of the week ahead


Matt Jones

Welcome to "The Long & Short of the Week Ahead", a production of Eurizon SLJ Capital that takes a look at the macro-economic themes of the week ahead and has been recorded for professional investors.

My name is Matt Jones, Head of Distribution for Eurizon SLJ Capital, and I'm joined by Neil Staines, Senior Portfolio Manager.

Welcome back, Neil, it's great to have you here with us again.

Neil Staines

Thank you very much Matt. It's great to be here.

Matt Jones

Once again, we are here to peer into the following week and identify things that you're going to be keeping a close eye on. As outlined in your recent blogs we're going to be talking about inflation and perhaps shift of focus towards growth. And then next week we've got the ever interesting and ever important data releases from the US, including payrolls. So perhaps you can outline your thoughts on the week ahead.

Neil Staines

Absolutely. Yeah. Thanks Matt. After a brief quiet period while the U S and Japan take a break for Thanksgiving . Inflation is back on the agenda with the US release of the PCE data for October. Now ,with the C PI missing substantially to the downside in the October print at the core PCE, the Fed's preferred inflation gauge will be watched very closely. And our fore handle on the announcement on the annualized, likely exacerbates the current ebbing of the inflation risk Premier and can certainly see recent financial market trends extend. However, as we discuss, as you say, Matthew, in the blogs this week more specifically for the US under their dual mandates for monetary policy, the impact of the trajectory of growth, on monetary decisions is likely increasing as the top side tail risks to inflation appear to have diminished significantly, with forward supply and demand projections coming back into better balance. If as we expect inflation continues to trend lower towards target, we expect the resultant higher real yields thus the restrictiveness of monetary policy to weigh on the new focus of Fed monetary policy, the terminal rate expectation.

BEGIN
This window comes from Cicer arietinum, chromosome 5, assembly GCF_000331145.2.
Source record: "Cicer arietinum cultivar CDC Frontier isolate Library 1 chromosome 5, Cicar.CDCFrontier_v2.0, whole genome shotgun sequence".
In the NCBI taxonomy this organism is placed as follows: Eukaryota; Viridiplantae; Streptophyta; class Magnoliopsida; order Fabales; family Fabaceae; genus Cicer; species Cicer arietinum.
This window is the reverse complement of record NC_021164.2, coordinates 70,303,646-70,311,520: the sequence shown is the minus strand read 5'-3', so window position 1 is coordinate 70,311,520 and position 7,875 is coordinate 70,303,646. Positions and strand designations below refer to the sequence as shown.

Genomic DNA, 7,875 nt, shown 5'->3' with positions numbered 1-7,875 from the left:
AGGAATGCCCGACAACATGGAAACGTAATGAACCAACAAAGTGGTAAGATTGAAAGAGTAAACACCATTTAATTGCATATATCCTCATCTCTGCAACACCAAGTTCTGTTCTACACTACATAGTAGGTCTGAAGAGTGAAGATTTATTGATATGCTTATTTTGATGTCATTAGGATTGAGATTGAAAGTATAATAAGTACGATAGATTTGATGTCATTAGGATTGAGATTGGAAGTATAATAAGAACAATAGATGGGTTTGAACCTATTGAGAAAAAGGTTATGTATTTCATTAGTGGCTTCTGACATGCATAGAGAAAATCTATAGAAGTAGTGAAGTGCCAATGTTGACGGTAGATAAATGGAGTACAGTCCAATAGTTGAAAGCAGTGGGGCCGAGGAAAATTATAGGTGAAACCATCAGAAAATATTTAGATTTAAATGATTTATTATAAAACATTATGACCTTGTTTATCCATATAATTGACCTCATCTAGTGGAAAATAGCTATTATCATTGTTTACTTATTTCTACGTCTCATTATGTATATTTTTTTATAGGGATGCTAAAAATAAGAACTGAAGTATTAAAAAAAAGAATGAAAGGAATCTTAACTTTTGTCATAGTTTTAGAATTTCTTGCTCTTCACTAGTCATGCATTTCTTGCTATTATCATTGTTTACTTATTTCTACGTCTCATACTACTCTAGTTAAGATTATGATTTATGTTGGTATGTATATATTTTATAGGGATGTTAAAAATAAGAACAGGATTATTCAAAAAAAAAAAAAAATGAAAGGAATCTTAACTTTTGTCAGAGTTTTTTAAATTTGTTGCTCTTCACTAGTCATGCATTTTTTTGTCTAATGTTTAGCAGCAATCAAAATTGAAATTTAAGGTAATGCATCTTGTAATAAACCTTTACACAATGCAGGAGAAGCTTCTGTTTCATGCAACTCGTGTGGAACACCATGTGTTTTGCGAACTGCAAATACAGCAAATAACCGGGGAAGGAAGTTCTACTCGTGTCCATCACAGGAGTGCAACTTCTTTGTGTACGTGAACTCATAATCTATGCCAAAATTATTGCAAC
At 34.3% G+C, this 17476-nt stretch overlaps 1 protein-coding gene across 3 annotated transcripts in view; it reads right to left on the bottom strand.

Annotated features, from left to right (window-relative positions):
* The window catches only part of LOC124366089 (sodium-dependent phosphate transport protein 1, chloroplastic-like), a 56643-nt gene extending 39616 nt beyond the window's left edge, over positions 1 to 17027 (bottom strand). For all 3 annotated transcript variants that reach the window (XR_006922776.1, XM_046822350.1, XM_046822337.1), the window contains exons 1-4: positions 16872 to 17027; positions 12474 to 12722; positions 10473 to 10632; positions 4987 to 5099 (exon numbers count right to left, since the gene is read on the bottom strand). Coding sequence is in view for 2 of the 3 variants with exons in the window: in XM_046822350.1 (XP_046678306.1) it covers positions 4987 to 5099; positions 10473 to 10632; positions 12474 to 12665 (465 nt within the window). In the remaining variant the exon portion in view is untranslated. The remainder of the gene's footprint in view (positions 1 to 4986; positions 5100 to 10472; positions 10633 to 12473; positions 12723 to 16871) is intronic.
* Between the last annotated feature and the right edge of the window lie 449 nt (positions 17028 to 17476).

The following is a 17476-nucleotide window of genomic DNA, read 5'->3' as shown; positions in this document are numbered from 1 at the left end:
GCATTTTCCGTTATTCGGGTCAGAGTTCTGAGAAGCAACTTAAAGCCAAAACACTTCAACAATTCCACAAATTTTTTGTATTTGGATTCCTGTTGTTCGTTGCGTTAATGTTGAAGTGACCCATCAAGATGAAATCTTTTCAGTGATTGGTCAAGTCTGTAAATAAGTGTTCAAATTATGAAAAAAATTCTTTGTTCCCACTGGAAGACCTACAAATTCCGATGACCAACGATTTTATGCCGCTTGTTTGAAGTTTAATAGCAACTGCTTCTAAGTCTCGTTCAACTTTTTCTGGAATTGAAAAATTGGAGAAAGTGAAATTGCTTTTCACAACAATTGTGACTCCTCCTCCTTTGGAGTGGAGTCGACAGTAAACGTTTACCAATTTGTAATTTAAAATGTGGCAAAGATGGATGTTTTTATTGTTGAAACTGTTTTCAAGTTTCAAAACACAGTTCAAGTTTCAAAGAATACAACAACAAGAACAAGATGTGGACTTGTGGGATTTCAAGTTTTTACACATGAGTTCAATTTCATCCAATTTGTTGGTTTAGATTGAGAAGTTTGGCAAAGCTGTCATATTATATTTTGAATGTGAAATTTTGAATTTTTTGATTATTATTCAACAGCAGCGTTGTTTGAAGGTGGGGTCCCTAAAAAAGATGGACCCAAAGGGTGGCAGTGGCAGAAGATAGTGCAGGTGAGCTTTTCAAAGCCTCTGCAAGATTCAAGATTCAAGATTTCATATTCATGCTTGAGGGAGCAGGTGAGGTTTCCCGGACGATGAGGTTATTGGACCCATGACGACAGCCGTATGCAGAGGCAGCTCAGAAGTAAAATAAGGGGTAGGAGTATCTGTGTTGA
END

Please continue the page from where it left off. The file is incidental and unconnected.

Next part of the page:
Secondly, in terms of global growth we get some interesting data next week. Retail sales in Australia and Japan may give more clarity on the strength of discretionary spending in the face of higher prices and higher rates in Australia, and more organically in Japan, given still low inflation and extreme monetary policy settings. Next week also brings unemployment and CPI from Germany, while US inflation is showing clear signs of topping out ,inflation in Europe looks a little bit more persistent in the near term and markets will be keen to see if a higher unemployment rate is the pressure release in Germany. Finally China PMI for November will be very keenly watched for the net impact of conflicting macro impacts at the moment at the current juncture. More support for infrastructure and property sectors on the one hand, and the impact of near term COVID case rises to new pandemic highs on the other. Lots of watch for with growth emerging as the new dominant focus.